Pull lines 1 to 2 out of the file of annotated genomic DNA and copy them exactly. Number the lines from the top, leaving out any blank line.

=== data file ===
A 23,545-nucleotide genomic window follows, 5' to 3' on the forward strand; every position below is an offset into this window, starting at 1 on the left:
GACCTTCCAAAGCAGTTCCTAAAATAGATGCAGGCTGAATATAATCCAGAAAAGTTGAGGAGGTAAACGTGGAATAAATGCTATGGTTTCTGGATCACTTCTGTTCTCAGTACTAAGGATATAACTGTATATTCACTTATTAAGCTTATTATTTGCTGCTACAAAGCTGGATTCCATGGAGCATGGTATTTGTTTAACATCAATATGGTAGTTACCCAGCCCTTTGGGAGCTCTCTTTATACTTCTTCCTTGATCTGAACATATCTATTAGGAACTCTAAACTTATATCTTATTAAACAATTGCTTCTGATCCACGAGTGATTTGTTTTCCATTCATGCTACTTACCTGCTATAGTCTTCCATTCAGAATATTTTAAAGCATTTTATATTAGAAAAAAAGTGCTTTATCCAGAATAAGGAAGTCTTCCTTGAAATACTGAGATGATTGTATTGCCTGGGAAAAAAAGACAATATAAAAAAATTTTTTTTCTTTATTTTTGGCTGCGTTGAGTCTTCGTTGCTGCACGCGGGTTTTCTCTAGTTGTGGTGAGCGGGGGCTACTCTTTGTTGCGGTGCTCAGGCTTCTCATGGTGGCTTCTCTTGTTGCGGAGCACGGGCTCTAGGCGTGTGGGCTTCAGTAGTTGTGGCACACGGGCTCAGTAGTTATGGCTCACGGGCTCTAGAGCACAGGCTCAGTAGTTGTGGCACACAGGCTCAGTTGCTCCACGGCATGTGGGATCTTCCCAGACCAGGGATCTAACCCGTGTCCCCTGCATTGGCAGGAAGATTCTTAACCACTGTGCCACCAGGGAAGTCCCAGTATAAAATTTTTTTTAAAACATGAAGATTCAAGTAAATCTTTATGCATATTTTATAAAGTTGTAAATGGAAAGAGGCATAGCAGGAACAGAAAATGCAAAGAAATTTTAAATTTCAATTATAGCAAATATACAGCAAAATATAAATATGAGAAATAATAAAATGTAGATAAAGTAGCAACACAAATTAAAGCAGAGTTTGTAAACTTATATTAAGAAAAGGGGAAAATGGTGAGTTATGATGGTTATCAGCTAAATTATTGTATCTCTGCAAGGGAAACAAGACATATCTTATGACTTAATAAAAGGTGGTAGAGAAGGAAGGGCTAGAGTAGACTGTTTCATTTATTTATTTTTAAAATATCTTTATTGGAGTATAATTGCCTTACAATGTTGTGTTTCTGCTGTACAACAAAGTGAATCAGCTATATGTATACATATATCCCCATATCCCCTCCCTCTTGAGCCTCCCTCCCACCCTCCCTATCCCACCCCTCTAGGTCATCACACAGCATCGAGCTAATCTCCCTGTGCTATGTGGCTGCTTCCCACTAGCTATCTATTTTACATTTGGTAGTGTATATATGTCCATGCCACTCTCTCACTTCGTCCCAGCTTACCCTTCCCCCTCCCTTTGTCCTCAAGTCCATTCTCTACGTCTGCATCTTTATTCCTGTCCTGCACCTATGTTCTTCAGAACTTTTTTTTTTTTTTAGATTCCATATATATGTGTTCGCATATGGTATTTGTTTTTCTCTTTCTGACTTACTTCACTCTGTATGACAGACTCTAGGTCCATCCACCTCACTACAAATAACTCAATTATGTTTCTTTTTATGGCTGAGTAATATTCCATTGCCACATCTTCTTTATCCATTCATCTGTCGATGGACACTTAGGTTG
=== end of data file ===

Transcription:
A 23,545-nucleotide genomic window follows, 5' to 3' on the forward strand; every position below is an offset into this window, starting at 1 on the left:
GACCTTCCAAAGCAGTTCCTAAAATAGATGCAGGCTGAATATAATCCAGAAAAGTTGAGGAGGTAAACGTGGAATAAATGCTATGGTTTCTGGATCACTTCTGTTCTCAGTACTAAGGATATAACTGTATATTCACTTATTAAGCTTATTATTTGCTGCTACAAAGCTGGATTCCATGGAGCATGGTATTTGTTTAACATCAATATGGTAGTTACCCAGCCCTTTGGGAGCTCTCTTTATACTTCTTCCTTGATCTGAACATATCTATTAGGAACTCTAAACTTATATCTTATTAAACAATTGCTTCTGATCCACGAGTGATTTGTTTTCCATTCATGCTACTTACCTGCTATAGTCTTCCATTCAGAATATTTTAAAGCATTTTATATTAGAAAAAAAGTGCTTTATCCAGAATAAGGAAGTCTTCCTTGAAATACTGAGATGATTGTATTGCCTGGGAAAAAAAGACAATATAAAAAAATTTTTTTTCTTTATTTTTGGCTGCGTTGAGTCTTCGTTGCTGCACGCGGGTTTTCTCTAGTTGTGGTGAGCGGGGGCTACTCTTTGTTGCGGTGCTCAGGCTTCTCATGGTGGCTTCTCTTGTTGCGGAGCACGGGCTCTAGGCGTGTGGGCTTCAGTAGTTGTGGCACACGGGCTCAGTAGTTATGGCTCACGGGCTCTAGAGCACAGGCTCAGTAGTTGTGGCACACAGGCTCAGTTGCTCCACGGCATGTGGGATCTTCCCAGACCAGGGATCTAACCCGTGTCCCCTGCATTGGCAGGAAGATTCTTAACCACTGTGCCACCAGGGAAGTCCCAGTATAAAATTTTTTTTAAAACATGAAGATTCAAGTAAATCTTTATGCATATTTTATAAAGTTGTAAATGGAAAGAGGCATAGCAGGAACAGAAAATGCAAAGAAATTTTAAATTTCAATTATAGCAAATATACAGCAAAATATAAATATGAGAAATAATAAAATGTAGATAAAGTAGCAACACAAATTAAAGCAGAGTTTGTAAACTTATATTAAGAAAAGGGGAAAATGGTGAGTTATGATGGTTATCAGCTAAATTATTGTATCTCTGCAAGGGAAACAAGACATATCTTATGACTTAATAAAAGGTGGTAGAGAAGGAAGGGCTAGAGTAGACTGTTTCATTTATTTATTTTTAAAATATCTTTATTGGAGTATAATTGCCTTACAATGTTGTGTTTCTGCTGTACAACAAAGTGAATCAGCTATATGTATACATATATCCCCATATCCCCTCCCTCTTGAGCCTCCCTCCCACCCTCCCTATCCCACCCCTCTAGGTCATCACACAGCATCGAGCTAATCTCCCTGTGCTATGTGGCTGCTTCCCACTAGCTATCTATTTTACATTTGGTAGTGTATATATGTCCATGCCACTCTCTCACTTCGTCCCAGCTTACCCTTCCCCCTCCCTTTGTCCTCAAGTCCATTCTCTACGTCTGCATCTTTATTCCTGTCCTGCACCTATGTTCTTCAGAACTTTTTTTTTTTTTTAGATTCCATATATATGTGTTCGCATATGGTATTTGTTTTTCTCTTTCTGACTTACTTCACTCTGTATGACAGACTCTAGGTCCATCCACCTCACTACAAATAACTCAATTATGTTTCTTTTTATGGCTGAGTAATATTCCATTGCCACATCTTCTTTATCCATTCATCTGTCGATGGACACTTAGGTTG